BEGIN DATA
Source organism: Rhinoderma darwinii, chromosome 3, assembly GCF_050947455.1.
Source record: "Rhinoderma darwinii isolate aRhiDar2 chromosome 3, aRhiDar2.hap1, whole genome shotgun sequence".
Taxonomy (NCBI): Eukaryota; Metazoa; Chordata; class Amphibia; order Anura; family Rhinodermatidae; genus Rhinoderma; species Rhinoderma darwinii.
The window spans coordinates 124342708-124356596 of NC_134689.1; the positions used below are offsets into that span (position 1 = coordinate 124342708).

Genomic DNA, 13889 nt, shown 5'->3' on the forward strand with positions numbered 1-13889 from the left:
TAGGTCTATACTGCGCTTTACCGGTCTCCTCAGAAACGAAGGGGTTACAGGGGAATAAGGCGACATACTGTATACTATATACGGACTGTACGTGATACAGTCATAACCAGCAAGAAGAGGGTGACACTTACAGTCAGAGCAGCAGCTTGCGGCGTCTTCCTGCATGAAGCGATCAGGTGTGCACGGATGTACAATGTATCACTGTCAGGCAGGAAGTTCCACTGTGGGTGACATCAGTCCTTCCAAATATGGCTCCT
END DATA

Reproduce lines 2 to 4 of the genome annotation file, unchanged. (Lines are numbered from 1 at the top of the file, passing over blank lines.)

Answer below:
Source record: "Rhinoderma darwinii isolate aRhiDar2 chromosome 3, aRhiDar2.hap1, whole genome shotgun sequence".
Taxonomy (NCBI): Eukaryota; Metazoa; Chordata; class Amphibia; order Anura; family Rhinodermatidae; genus Rhinoderma; species Rhinoderma darwinii.
The window spans coordinates 124342708-124356596 of NC_134689.1; the positions used below are offsets into that span (position 1 = coordinate 124342708).